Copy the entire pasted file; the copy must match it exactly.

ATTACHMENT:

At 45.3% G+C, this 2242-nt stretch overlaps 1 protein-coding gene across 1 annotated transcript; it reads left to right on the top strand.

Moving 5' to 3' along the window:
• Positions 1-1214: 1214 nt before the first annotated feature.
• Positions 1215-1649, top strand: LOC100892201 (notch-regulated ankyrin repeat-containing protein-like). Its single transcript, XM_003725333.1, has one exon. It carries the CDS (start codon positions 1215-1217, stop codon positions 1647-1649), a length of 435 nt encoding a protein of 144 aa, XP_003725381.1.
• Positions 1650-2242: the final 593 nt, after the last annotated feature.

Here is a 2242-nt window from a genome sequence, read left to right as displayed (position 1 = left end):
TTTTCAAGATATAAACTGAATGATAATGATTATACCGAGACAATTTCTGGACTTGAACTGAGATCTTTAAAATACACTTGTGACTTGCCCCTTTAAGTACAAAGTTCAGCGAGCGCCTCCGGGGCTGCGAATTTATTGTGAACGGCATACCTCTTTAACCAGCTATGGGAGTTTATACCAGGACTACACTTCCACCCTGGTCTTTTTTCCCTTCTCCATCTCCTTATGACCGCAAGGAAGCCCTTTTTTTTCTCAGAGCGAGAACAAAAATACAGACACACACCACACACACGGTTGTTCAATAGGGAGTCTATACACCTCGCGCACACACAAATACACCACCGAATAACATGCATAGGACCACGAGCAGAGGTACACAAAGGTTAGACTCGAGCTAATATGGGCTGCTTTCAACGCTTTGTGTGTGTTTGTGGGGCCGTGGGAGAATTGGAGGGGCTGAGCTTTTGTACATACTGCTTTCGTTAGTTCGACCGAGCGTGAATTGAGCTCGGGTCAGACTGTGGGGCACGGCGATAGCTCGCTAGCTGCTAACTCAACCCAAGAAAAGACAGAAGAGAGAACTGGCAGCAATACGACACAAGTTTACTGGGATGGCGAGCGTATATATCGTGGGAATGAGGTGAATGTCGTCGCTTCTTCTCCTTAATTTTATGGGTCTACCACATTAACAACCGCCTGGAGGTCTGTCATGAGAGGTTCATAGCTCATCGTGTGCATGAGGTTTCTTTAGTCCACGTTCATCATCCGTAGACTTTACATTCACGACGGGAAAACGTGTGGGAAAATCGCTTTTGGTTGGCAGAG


At 45.3% G+C, this 2242-nt stretch overlaps 1 protein-coding gene across 1 annotated transcript; it reads left to right on the top strand.

Moving 5' to 3' along the window:
• Positions 1-1214: 1214 nt before the first annotated feature.
• Positions 1215-1649, top strand: LOC100892201 (notch-regulated ankyrin repeat-containing protein-like). Its single transcript, XM_003725333.1, has one exon. It carries the CDS (start codon positions 1215-1217, stop codon positions 1647-1649), a length of 435 nt encoding a protein of 144 aa, XP_003725381.1.
• Positions 1650-2242: the final 593 nt, after the last annotated feature.

Here is a 2242-nt window from a genome sequence, read left to right as displayed (position 1 = left end):
TTTTCAAGATATAAACTGAATGATAATGATTATACCGAGACAATTTCTGGACTTGAACTGAGATCTTTAAAATACACTTGTGACTTGCCCCTTTAAGTACAAAGTTCAGCGAGCGCCTCCGGGGCTGCGAATTTATTGTGAACGGCATACCTCTTTAACCAGCTATGGGAGTTTATACCAGGACTACACTTCCACCCTGGTCTTTTTTCCCTTCTCCATCTCCTTATGACCGCAAGGAAGCCCTTTTTTTTCTCAGAGCGAGAACAAAAATACAGACACACACCACACACACGGTTGTTCAATAGGGAGTCTATACACCTCGCGCACACACAAATACACCACCGAATAACATGCATAGGACCACGAGCAGAGGTACACAAAGGTTAGACTCGAGCTAATATGGGCTGCTTTCAACGCTTTGTGTGTGTTTGTGGGGCCGTGGGAGAATTGGAGGGGCTGAGCTTTTGTACATACTGCTTTCGTTAGTTCGACCGAGCGTGAATTGAGCTCGGGTCAGACTGTGGGGCACGGCGATAGCTCGCTAGCTGCTAACTCAACCCAAGAAAAGACAGAAGAGAGAACTGGCAGCAATACGACACAAGTTTACTGGGATGGCGAGCGTATATATCGTGGGAATGAGGTGAATGTCGTCGCTTCTTCTCCTTAATTTTATGGGTCTACCACATTAACAACCGCCTGGAGGTCTGTCATGAGAGGTTCATAGCTCATCGTGTGCATGAGGTTTCTTTAGTCCACGTTCATCATCCGTAGACTTTACATTCACGACGGGAAAACGTGTGGGAAAATCGCTTTTGGTTGGCAGAG